Posts Categorized: Uncategorized

Jenny Holzer, White Shoes, and Old Lovers

I started getting into Jenny Holzer because my work-in-progress is a novel whose protagonist is an artist – specifically, a female artiste. Immersing myself in the careers of artists who identify as women, I came upon Holzer’s “truisms” — a collection of short phrases printed on posters and originally distributed around New York City in random public places, in the late 70s. Later, the truisms became part of an installation at the Guggenheim which included a LED text loop that spiralled around the inside of the museum as if it were traveling along a snail’s background. Holzer’s whirlwind of words, lights, and objects designed to make us consider the weight of language has once again taken over the Guggenheim, with some very timely updates. It’s a powerful use of space and absolutely unmissable if you’re in New York this summer.

Summer 2024 Natural Wine Salons

From right: Belgian importer Marc Hellemans, Jean-Marc Dreyer, Jean-Louis Pinto, Louis Fleuriot of Le Cadoret, and Babass, at Loire Alien in Anjou in July 2023. In the past week, I’ve driven from the Loiret to Burgundy to the Haut Languedoc to Gaillac to Cahors to Burgundy and back to the Loiret. I caught a glimmer of sun one day in the Haut Languedoc, where I was bottling wine, but otherwise have been pursued by rain and clouds wherever I go. Editorial tradition nonetheless obliges me to announce the imminent arrival of summer with this calendar of SUMMER 2024 NATURAL WINE SALONS. New and notable additions this season include NOUVELLE MOSELLE, a new salon organized by venerable natural Mosel vigneron Rudolf Trossen on June 16th in Traben-Trarbach.

Le Mazel: The Most Important Thing Is to Be Honest

Siblings Gérald and Jocelyne Oustric are the proprietors of Le Mazel, a 22ha organic estate based in the village of Valvignières. The Outrics took over the estate from their father, a cooperateur, in 1982, and continued to grow grapes for the local coop (of which Gérald was vice president) until the 1997 vintage. That year, inspired by the work of Marce… Read more.

Life on Mars

I arrived in Marseille after a week-long writing retreat in rural, central France as well as a few days in rainy, chilly Paris, and I basically wanted to do two things: I wanted to swim in the Mediterranean, and I wanted to dance. My closest friend has moved to Marseille and she was more than happy to meet my wishes, bringing me immediately to the Valon des Aufles district to enjoy Campari spritzes while watching a gorgeous sunset over the Med. The next day we met at the Vieux Port to board the “beach bus,” which took us only fifteen minutes along the coast to absolutely gorgeous beaches and rocky swimming spots. Being at the Vieux Port and riding on that bus, my mind flickered with scenes from the 2016 Netflix series Marseille, in which Gerard Depardieu plays the left-wing mayor of the city, up against anti-immigration and gang-fueled coalitions. The series portrays Marseille as a rough, fervent city whose stunning hills and rocky coastlines are shadowed by corrupt politicians.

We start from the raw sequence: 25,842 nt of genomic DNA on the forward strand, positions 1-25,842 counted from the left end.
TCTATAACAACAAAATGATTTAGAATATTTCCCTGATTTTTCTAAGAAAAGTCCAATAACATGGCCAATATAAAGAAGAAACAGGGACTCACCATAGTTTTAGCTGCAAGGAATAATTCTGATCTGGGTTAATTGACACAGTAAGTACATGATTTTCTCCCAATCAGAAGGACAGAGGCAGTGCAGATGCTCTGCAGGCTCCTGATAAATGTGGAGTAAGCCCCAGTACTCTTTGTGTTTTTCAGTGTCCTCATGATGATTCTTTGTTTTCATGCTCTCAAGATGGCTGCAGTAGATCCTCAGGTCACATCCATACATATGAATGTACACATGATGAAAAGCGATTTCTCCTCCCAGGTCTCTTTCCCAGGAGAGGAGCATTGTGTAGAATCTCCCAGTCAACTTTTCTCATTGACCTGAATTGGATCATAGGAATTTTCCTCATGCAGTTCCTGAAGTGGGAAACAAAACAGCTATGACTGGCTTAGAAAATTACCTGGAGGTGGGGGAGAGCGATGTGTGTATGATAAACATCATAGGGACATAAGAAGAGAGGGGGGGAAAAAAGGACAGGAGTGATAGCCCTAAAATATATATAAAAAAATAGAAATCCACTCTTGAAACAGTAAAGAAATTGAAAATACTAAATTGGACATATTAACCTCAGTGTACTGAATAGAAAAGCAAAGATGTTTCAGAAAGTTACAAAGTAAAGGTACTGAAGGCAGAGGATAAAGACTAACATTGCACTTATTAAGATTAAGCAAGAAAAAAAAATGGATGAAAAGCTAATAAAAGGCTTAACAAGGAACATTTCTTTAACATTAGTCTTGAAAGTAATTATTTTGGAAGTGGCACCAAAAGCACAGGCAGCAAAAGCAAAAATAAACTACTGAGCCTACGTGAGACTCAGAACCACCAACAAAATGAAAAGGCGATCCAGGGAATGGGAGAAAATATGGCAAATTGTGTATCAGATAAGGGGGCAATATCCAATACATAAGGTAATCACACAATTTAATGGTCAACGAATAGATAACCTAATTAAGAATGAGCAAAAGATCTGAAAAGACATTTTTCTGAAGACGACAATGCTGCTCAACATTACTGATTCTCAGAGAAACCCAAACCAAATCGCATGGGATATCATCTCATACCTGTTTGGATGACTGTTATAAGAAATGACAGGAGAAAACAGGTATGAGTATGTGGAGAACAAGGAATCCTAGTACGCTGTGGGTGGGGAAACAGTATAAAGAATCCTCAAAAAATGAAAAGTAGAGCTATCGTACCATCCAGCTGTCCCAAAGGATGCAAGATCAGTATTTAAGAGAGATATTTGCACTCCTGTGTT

DROPLETS: The Week in Natural Wine

Cody Putman’s stirring and tonic 2023 pinot blanc-riesling blend. One of the more surprising and delightful California wines I’ve tasted in recent years. Merci Cody!DROPLETS is a bi-weekly round-up of quick takes, clapbacks, shout-outs, and other miscellany related to natural wine, wine-at-large, and the restaurant scene in Paris and beyond. It’s a smorgasbord of natural wine counter-propaganda to the Anglophone and French wine media. The first three topics in a given week are free, with access to the full deluge of ten topics limited to paid subscribers.

Ep. 26: Martin Ho of Pompette

Flaws become flaws when they start masking the qualities of the wine. As long as they don’t mask the qualities of the wine, I always think acceptable amounts of volatile acidity, or a noble reduction, a good reduction, it benefits the wines. It makes the wine more complex and more alive. – Martin HoOf Taiwanese background, born and raised in Denmark, so… Read more.

Ep. 24: Sune Rosforth of Rosforth & Rosforth

Sune Rosforth in the Kulturtårnet, November 2021. Photo: Jade Quintin. I think once you say yes [to a wine estate] and you [start importing its wines], you’re also obliged to continue. I think that’s how you really build up a good relationship, though it can be very hard. – Sune RosforthSune Rosforth is the head of influential Denmark wine importer Rosfo… Read more.

MORE Natural Wine – Exclusive Interview

Chris and Anika Foster talk about how they built a game changing online wine store. An intense story of Covid, sudden success, jealousy and haters.

The Week in Natural Wine

Back when I first began writing about wine, I made a habit of responding at length to curious or risible items in the wine media. I only stopped because I amassed an immense backlog of what seemed like more substantial vineyard visits and vigneron interviews to churn through. (Much of backlog is still there, log-jammed. I work through it whenever I can identify relevant contexts in which to place the pieces. ) The downside to this high-minded approach is it risks giving the impression I am indifferent to, or unaware of, the broader conversation surrounding wine in general, and natural wine in particular.